Scientists Just Discovered Outer Space Isn’t Pitch Black
On Sunday, Nov. 15, four astronauts ascended to space as part of the NASA and SpaceX joint Crew-1 mission to the International Space Station. As they left Earth’s atmosphere, they were greeted by the inky darkness of space. Or were they?
According to a new study scheduled to be published in The Astrophysical Journal, scientists have determined that outer space isn’t pitch black at all — it’s actually filled with light. While we all know that stars emit plenty of visible light, we’ve generally assumed that space, as a whole, is completely dark in the absence of stars. And it is definitely dark, but apparently, it’s not that dark.
Astronomer Tod Lauer of Arizona’s National Optical Astronomy Observatory and a team of researchers have been studying light in deep space through NASA’s New Horizons mission, a project whose initial subject was Pluto. But after completing a six-month residency at the dwarf planet, the New Horizons spacecraft was sent into deep space, and it’s currently more than four billion miles away from Earth. At that distance away from the sun, it’s the perfect spacecraft to capture images of the true darkness of space.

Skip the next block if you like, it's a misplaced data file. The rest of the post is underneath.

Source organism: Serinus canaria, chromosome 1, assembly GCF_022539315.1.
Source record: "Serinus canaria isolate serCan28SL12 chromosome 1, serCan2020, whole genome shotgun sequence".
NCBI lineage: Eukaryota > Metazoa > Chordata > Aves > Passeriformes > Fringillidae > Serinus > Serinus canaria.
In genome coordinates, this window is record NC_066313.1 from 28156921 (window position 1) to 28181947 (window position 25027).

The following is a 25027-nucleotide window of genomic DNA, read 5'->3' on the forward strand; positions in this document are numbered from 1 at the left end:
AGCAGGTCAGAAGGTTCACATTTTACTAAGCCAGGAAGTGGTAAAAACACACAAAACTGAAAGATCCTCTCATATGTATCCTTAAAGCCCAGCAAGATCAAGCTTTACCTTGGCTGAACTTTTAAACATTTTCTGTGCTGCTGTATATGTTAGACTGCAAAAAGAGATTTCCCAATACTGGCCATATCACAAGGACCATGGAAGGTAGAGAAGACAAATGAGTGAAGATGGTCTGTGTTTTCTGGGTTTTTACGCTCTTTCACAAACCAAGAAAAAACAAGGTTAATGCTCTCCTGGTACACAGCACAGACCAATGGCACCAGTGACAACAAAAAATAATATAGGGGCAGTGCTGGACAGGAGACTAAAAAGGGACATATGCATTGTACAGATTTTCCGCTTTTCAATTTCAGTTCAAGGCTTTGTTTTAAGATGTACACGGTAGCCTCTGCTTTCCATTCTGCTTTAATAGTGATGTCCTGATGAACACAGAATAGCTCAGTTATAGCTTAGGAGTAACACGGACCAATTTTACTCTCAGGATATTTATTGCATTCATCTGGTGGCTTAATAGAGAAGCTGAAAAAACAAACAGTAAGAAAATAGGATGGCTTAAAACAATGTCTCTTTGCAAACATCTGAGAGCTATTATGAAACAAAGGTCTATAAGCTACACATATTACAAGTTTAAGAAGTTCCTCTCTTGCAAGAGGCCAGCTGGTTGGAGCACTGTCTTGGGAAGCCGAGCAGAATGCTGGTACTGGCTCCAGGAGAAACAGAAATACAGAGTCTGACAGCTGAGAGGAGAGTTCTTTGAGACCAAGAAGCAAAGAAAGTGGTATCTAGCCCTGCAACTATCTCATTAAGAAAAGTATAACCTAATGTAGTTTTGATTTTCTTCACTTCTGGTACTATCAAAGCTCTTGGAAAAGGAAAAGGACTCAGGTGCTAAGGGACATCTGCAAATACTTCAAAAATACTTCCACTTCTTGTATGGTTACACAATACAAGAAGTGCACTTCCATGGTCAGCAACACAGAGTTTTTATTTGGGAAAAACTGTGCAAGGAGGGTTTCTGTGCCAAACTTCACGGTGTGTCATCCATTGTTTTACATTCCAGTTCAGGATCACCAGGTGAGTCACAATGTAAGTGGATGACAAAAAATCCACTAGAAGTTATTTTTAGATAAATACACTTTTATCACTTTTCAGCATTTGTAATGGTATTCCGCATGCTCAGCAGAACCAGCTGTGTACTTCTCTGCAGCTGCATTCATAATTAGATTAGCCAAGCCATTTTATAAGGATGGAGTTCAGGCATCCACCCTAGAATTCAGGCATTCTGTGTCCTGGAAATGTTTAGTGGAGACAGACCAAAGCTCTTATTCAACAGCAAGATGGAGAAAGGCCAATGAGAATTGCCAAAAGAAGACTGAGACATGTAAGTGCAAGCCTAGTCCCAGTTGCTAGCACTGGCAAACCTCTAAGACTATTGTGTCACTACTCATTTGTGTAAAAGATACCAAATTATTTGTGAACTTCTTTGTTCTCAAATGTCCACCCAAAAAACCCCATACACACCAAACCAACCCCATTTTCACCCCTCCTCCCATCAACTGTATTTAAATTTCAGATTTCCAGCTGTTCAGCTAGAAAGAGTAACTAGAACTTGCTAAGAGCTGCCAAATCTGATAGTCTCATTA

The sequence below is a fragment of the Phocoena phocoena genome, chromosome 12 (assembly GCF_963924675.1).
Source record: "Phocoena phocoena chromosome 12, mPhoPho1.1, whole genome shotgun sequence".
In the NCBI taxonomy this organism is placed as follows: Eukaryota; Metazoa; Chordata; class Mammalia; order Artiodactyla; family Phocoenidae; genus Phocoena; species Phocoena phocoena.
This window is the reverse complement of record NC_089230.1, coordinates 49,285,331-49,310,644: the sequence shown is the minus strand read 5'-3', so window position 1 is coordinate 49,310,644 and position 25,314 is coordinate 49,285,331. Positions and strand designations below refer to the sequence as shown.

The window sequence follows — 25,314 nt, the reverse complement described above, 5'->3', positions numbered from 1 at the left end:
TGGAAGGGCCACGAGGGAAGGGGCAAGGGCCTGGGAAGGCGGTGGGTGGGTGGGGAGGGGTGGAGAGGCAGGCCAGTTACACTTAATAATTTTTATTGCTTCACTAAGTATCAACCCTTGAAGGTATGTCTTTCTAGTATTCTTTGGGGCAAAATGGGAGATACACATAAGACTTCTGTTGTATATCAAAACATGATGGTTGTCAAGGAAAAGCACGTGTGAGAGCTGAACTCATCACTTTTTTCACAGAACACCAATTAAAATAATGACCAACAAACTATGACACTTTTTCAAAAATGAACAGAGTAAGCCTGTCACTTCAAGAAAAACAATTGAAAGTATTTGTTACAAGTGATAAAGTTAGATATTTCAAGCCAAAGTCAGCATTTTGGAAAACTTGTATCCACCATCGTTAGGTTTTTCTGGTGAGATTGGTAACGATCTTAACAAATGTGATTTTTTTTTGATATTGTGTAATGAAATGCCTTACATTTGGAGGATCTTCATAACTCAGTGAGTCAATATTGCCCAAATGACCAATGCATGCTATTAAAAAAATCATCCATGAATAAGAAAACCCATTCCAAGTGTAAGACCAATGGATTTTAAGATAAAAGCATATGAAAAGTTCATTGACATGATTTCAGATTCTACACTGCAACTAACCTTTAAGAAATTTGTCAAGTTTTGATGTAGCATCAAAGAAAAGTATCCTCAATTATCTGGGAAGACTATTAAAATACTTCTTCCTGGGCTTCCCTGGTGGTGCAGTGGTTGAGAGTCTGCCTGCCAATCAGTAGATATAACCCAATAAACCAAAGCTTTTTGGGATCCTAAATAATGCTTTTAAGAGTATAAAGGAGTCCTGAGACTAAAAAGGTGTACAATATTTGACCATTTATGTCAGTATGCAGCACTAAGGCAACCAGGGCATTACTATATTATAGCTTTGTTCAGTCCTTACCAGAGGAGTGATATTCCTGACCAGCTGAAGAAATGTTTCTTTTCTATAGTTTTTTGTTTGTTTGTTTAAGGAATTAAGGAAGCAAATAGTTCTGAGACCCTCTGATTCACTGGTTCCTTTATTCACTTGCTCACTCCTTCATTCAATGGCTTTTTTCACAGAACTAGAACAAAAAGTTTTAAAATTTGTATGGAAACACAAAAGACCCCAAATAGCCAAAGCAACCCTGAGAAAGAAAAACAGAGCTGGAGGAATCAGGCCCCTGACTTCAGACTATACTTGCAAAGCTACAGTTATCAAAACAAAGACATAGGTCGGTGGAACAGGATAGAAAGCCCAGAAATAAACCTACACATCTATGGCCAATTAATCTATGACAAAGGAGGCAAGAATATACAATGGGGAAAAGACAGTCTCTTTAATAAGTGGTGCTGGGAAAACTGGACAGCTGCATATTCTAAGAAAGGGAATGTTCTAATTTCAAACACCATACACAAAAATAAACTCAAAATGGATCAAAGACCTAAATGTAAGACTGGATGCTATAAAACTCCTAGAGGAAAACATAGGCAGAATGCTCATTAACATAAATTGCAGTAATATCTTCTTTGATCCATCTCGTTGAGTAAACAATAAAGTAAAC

Lauer and his team studied the emptiest of these photographs, the ones without any bright objects in them. They processed them to remove all light from known sources, including relatively nearby stars, then took out even more light from galaxies that are hypothesized to exist, but have yet been found. What the scientists were left with were “pure” images of deep space without any light pollution. However, they still found light — lots of it.
"They're saying that there's as much light outside of galaxies as there is inside of galaxies, which is a pretty tough pill to swallow, frankly," Michael Zemcov, an astrophysicist at Rochester Institute of Technology, told NPR, who originally reported the story.
Where is this mysterious light coming from? Well, the researchers aren’t entirely sure. They theorize it might be from stars or galaxies we haven’t discovered yet, or it could be something entirely new. Whatever the source, this light will certainly be a hot topic of discussion — and the subject of plenty of research — for some time to come.
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